After the suicide of 17-year-old Carlos Rojo, life started to unravel as his parents' 23-year marriage collapsed under the strain of grief and loss.
The Plainville, Ill., couple had filed for divorce, and was, by all appearances, amicable.
But this week, as they were taking a walk with the dog in a neighborhood on Chicago's north side, Alexander Rojo shot his wife Nancy eight times, sat down on the curb and then shot himself.
"Some who knew him through work knew he'd been experiencing some difficulties in his personal life, but nothing that caused any concern," said Steve Patterson, spokesman for the sheriff's office. "They never saw any signs of distress or thought he could do anything like this. They're all stunned."
But family and friends said the overwhelming pain of their son's suicide in 2005 -- he fatally shot himself -- had been the main trigger.
"There is a lot of guilt and shame after a violent death," said Ursula Weide, a clinical psychologist and grief specialist from Alexandria, Va.
After the traumatic death of a loved one, people may feel anger, irritability and hyperactivation, according to Weide. It's a feeling of "running on adrenaline" or "I am going to explode"
"It can easily be turned against the other individual," she said. "The grief and pain weigh on you, and it can activate fight or flight. It can push you beyond the strength you normally have."
"Usually one is surviving the traumatic death and the other parent is not," said Weide. "They are not grieving in the same way…But who knows what else was going on between the husband and wife at the time. All this is speculation and we may never find out."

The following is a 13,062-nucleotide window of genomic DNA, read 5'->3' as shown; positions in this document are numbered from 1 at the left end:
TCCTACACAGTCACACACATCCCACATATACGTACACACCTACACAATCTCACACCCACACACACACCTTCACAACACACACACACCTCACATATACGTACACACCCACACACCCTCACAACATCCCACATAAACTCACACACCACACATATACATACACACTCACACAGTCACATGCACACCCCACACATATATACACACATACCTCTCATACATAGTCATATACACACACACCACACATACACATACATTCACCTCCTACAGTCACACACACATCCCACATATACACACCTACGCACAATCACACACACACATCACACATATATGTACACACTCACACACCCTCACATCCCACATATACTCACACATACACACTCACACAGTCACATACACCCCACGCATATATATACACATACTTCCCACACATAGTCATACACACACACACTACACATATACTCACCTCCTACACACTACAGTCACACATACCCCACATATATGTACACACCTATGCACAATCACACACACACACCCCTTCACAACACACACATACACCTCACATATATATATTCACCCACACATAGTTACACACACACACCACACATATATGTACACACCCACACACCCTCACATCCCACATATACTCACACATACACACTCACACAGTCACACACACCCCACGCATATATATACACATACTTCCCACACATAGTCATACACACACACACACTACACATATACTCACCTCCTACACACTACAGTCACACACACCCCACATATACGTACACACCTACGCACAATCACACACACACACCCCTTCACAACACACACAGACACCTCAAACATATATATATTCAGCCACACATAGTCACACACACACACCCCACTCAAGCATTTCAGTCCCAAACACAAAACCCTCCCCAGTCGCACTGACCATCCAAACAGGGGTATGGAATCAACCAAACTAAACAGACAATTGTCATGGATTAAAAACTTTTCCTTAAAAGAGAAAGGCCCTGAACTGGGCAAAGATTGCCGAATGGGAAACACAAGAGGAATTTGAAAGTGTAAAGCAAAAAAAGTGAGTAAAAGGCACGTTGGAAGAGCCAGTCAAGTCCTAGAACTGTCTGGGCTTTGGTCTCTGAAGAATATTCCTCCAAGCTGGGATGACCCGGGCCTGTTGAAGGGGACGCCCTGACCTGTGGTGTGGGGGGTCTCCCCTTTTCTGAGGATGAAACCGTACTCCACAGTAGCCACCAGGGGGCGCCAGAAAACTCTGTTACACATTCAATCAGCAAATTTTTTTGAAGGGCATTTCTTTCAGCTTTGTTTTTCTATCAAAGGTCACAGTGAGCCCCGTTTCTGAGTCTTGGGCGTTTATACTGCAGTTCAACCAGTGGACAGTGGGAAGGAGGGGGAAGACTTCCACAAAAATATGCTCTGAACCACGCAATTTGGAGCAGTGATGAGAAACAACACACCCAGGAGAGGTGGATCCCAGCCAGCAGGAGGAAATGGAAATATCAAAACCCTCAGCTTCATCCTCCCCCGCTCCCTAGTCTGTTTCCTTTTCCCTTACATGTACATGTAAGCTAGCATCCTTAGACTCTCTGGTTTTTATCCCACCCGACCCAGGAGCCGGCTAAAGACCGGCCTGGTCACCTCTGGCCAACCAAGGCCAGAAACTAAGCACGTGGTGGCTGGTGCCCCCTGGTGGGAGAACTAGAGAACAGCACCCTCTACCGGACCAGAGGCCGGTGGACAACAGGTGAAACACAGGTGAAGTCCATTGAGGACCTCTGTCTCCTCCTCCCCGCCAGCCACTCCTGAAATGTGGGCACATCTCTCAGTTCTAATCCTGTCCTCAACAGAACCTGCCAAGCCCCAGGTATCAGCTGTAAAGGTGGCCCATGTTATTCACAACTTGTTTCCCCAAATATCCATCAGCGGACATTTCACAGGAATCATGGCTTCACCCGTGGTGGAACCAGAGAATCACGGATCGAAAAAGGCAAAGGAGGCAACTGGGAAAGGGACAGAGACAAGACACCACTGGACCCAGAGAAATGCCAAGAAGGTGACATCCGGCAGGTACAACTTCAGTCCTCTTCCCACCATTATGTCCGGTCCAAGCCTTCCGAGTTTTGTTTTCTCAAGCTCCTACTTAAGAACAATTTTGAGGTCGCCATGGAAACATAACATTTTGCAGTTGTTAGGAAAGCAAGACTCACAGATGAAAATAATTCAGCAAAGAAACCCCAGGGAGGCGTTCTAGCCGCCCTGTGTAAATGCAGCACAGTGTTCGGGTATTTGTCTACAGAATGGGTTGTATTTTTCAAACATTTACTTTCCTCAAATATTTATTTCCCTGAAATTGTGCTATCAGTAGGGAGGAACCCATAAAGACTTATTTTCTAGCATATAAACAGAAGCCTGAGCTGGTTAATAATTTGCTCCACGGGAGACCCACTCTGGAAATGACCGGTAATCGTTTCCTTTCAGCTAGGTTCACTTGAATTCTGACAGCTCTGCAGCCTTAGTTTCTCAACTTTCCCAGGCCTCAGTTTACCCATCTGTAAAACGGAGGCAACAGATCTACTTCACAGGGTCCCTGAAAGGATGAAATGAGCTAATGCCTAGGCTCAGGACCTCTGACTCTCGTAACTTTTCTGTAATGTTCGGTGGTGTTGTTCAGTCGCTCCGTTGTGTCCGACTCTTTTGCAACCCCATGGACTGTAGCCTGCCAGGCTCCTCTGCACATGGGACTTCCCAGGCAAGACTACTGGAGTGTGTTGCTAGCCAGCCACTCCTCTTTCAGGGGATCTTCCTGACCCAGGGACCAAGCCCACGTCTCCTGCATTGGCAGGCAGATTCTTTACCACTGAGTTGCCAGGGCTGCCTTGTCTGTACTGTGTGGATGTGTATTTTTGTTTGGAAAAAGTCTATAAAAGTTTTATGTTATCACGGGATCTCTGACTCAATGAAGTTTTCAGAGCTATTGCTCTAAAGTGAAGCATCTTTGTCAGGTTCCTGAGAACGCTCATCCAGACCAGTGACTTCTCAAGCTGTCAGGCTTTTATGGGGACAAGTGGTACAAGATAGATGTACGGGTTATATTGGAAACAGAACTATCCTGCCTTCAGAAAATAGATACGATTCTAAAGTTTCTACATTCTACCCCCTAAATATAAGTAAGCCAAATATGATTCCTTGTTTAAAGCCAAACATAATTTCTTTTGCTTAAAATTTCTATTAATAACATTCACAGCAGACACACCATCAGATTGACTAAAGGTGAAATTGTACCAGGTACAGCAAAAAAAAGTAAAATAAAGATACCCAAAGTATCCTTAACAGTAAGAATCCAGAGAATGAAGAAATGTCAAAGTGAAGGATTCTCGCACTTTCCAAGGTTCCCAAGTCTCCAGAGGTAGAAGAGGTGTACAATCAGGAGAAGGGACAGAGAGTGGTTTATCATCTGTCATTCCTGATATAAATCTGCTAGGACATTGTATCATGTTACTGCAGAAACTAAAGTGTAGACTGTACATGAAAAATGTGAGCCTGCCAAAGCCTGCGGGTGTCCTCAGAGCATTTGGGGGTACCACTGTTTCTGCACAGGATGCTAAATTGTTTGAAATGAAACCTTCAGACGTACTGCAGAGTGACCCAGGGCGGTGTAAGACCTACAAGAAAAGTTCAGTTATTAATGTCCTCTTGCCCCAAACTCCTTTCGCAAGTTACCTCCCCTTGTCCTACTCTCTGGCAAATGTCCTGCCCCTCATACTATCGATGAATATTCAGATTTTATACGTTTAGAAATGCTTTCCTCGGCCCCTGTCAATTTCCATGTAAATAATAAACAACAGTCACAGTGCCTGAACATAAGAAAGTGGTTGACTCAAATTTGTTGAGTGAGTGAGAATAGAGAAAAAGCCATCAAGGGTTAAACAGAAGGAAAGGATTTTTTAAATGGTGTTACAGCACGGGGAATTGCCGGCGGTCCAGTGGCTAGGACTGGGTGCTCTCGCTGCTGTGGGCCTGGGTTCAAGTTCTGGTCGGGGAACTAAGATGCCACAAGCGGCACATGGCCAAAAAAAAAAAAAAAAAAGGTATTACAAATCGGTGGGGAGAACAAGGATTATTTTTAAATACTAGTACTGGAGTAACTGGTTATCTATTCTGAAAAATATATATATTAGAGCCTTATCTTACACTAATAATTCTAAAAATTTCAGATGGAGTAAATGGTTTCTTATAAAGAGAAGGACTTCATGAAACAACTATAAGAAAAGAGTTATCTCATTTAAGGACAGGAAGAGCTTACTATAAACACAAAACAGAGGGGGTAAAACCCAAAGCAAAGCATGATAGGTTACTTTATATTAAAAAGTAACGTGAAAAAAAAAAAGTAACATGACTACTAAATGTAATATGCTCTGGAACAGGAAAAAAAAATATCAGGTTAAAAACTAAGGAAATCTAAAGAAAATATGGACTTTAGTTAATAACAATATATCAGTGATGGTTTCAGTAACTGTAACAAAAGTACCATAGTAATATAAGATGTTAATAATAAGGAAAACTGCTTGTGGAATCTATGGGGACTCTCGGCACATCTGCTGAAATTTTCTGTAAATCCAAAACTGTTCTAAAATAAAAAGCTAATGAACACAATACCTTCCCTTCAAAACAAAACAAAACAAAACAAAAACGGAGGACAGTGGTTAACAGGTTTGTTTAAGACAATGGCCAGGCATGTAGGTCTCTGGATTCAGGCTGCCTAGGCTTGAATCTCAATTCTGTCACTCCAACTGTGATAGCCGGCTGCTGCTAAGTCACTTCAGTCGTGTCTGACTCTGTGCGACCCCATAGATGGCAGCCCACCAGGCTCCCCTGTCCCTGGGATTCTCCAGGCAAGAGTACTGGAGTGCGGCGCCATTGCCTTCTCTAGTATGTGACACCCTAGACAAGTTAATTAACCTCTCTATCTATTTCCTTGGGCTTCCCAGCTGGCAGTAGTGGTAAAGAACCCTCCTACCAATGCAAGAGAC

"He had no disciplinary history or troubles at work," said Patterson. "He was a mentor to some of the younger officers and used his own physical fitness as a motivator to some of them to work harder."
But in September, Nancy Rojo, 53, accused her husband of threatening to kill her at gunpoint in their home, according to local reports and court records. She said Alexander Rojo slammed her against a basement door, cocked his gun to her cheek and cried, "I'm going to kill you."
"He came at me like a raging bull" and "swung me in the air like a rag doll," she said, according to court records.
Nancy Rojo said she spent three hours on the floor in fetal position before her husband called police and claimed she tried to kill herself.
Alexander Rojo filed an order of protection against his wife, and she countered two days later with one against him.
Nancy Rojo filed for divorce on Sept. 21 and six days later the pair had their protection orders dismissed and agreed to no contact.